As the legislature convenes, two bills with implications for paddlers will be waiting to be read. HB 2320 apparently implements a non-motorized boating program while HB 2321 addresses the aquatic invasive species program. Details won’t be public until the bills are read, after which their content may be found at the legislature’s bill tracking site: https://www.oregonlegislature.gov/citizen_engagement/Pages/Find-a-Bill.aspx

OSMB Boating Facilities Planning Survey 
Toward formulating a new six-year facilities plan, the Oregon State Marine Board would like to solicit your thoughts on the matter. You can access the survey, here: http://www.oregon.gov/OSMB/forms-library/Pages/Six-Year-Plan.aspx

 

Health, Fitness and Safety

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Gut Bacteria Fingered in Parkinson’s 
Researchers in California believe they have demonstrated causality between the gut’s microbiome and the development of Parkinson’s disease. While their experiments were on animals, some believe this may represent a turning point in understanding this devastating disease. The BBC reports: http://www.bbc.com/news/health-38173287

Examining Vitamin Supplements 
The news regarding vitamin supplements has been pretty consistently negative in recent years. The BBC tries to put a little perspective on the whole brouhaha: http://www.bbc.com/future/story/20161208-why-vitamin-supplements-could-kill-you

 

Travel and Photography

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Nature Photography Award Winners 
The National Geographic 2016 Nature Photographer of the Year awards were nicely covered in a BBC gallery: http://www.bbc.com/news/in-pictures-38288359

Earth From a Higher Perspective 
Meanwhile, over at the Smithsonian you can find a video of NASA’s best images, for the year, of Earth: http://www.smithsonianmag.com/smart-news/check-out-nasas-favorite-earth-images-past-year-180961519/

And in a little more sobering view from above, Google Earth provides us with a time-lapse record of the last 32 years of development on the planet, via the Smithsonian: http://www.smithsonianmag.com/smart-news/google-earths-new-tools-shows-32-years-changing-planet-180961251/

A Lovely Photo of the BWCA 
The legendary Boundary Waters Canoe Area Wilderness is the site of a very pretty picture, capturing autumn foliage and canoeist, (with a poorly trimmed load in his/her craft): http://www.smithsonianmag.com/photocontest/photo-of-the-day/2016-12-02/fall-treasures-in-the-wilderness/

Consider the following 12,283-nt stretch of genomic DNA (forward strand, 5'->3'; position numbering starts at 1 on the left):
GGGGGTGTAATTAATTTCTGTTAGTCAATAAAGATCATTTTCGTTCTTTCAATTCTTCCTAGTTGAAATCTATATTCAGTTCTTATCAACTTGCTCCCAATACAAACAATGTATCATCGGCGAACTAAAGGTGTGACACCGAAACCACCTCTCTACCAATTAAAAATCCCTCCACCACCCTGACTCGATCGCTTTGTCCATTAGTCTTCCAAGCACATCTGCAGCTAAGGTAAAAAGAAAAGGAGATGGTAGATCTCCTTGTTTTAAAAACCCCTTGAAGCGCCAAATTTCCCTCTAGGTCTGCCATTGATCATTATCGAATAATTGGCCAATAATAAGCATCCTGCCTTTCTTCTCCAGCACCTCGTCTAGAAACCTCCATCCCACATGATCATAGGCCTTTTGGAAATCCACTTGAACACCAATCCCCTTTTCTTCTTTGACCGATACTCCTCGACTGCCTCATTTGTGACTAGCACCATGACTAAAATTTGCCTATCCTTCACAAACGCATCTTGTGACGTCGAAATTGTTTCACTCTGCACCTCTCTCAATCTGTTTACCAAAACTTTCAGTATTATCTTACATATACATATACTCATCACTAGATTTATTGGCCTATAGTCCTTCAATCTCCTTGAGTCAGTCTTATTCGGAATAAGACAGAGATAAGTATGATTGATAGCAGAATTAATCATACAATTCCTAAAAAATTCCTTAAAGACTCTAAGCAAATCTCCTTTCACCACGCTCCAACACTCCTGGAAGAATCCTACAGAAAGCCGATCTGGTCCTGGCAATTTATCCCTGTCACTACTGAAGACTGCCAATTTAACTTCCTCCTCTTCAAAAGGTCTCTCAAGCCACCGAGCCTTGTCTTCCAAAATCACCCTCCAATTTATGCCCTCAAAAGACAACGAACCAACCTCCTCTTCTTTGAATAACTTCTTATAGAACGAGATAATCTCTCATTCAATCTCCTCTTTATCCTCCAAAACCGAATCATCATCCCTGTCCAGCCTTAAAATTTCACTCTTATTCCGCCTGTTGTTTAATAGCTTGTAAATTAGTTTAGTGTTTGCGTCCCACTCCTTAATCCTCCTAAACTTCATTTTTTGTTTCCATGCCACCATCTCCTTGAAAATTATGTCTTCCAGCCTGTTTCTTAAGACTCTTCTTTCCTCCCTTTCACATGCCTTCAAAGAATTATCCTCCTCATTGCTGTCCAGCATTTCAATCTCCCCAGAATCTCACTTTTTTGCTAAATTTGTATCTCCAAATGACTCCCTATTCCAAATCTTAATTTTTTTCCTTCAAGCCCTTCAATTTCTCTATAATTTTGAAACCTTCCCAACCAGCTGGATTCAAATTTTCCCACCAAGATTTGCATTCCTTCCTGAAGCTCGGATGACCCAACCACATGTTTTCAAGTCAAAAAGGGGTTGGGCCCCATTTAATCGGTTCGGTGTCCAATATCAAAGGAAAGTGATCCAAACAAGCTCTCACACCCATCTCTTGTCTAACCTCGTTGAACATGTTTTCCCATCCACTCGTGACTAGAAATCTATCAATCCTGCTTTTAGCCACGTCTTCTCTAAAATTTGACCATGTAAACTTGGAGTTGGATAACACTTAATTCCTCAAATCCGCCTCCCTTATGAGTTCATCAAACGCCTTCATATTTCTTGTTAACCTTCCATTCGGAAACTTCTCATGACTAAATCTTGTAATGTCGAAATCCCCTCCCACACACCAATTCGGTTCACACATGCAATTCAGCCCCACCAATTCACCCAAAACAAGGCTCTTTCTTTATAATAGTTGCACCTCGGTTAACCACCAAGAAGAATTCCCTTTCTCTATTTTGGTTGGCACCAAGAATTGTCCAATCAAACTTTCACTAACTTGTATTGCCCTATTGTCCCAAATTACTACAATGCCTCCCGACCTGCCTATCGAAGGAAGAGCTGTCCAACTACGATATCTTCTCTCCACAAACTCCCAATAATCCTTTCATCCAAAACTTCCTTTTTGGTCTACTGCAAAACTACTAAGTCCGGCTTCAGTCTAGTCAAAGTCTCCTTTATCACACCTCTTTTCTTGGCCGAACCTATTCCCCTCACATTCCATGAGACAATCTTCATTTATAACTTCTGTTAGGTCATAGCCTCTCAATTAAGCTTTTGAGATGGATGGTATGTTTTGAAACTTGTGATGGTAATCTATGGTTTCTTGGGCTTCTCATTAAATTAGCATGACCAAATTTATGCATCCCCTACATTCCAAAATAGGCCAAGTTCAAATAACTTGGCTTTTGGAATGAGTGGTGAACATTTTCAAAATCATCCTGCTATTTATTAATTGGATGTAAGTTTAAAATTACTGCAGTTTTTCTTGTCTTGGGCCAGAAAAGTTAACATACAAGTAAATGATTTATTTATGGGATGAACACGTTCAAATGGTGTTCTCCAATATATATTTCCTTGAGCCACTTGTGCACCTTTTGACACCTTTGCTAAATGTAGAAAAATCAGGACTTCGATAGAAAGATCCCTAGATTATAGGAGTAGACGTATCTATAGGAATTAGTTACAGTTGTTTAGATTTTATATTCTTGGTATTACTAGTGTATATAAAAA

Travel and Photography

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Nature’s Comedians 
The Smithsonian has small gallery featuring the winners of the 2016 Comedy Wildlife Photography Awards. They’re worth a chuckle: http://www.smithsonianmag.com/smart-news/forget-natures-majesty-these-photos-show-wildlifes-goofy-side-180961063/

Wildlife Photographer of the Year – People’s Choice 
The BBC show us some of the finalists for the People’s Choice Award in the latest Wildlife Photographer of the Year Competition, now on display at the Natural History Museum in London. http://www.bbc.com/news/in-pictures-38083691

Australia’s Lake Eyre From Above 
Though not exactly a paddling destination, the BBC’s photo gallery of Lake Eyre are quite striking: http://www.bbc.com/news/world-australia-37857598

 

Health, Fitness and Safety

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Sweeteners Found to Block Weight Loss 
Testing on aspartame suggests that it interferes with a beneficial enzyme, intestinal alkaline phosphatase, necessary to a healthy metabolism, thereby preventing weight loss. Deutsche Welle has the story: http://www.dw.com/en/sugar-free-products-stop-us-getting-slimmer/a-36504096

Gut Microbiome Altered in Dieting 
Researchers in Israel have found evidence that the phenomenon of yo-yo dieting, quick weight loss followed by rapid weight gain, is down to intestinal flora. The researchers found that changes that occur during intense dieting change the intestinal microbiome to make it much easier to regain the weight lost, in the diet’s aftermath. (It might be noted, earlier studies implicate artificial sweeteners in changing the gut microbiome, as well.) The Sydney Morning Herald reports: http://www.smh.com.au/lifestyle/health-and-wellbeing/nutrition/scientists-say-gut-microbes-may-play-role-in-yoyo-dieting-obesity-20161127-gsyswk.html

Common Substance Found to Extend Life 
A well-known biological chemical, spermidine, just got a lot more interesting. Known as an essential chemical for living tissues. It had been shown to have life-extending effects on invertebrates, but only now has it come to light, the same effect can be enjoyed by mammals. The implications may well be significant for humans. Ars Technica reports: http://arstechnica.com/science/2016/11/mouse-lifespan-heart-health-extended-by-common-chemical/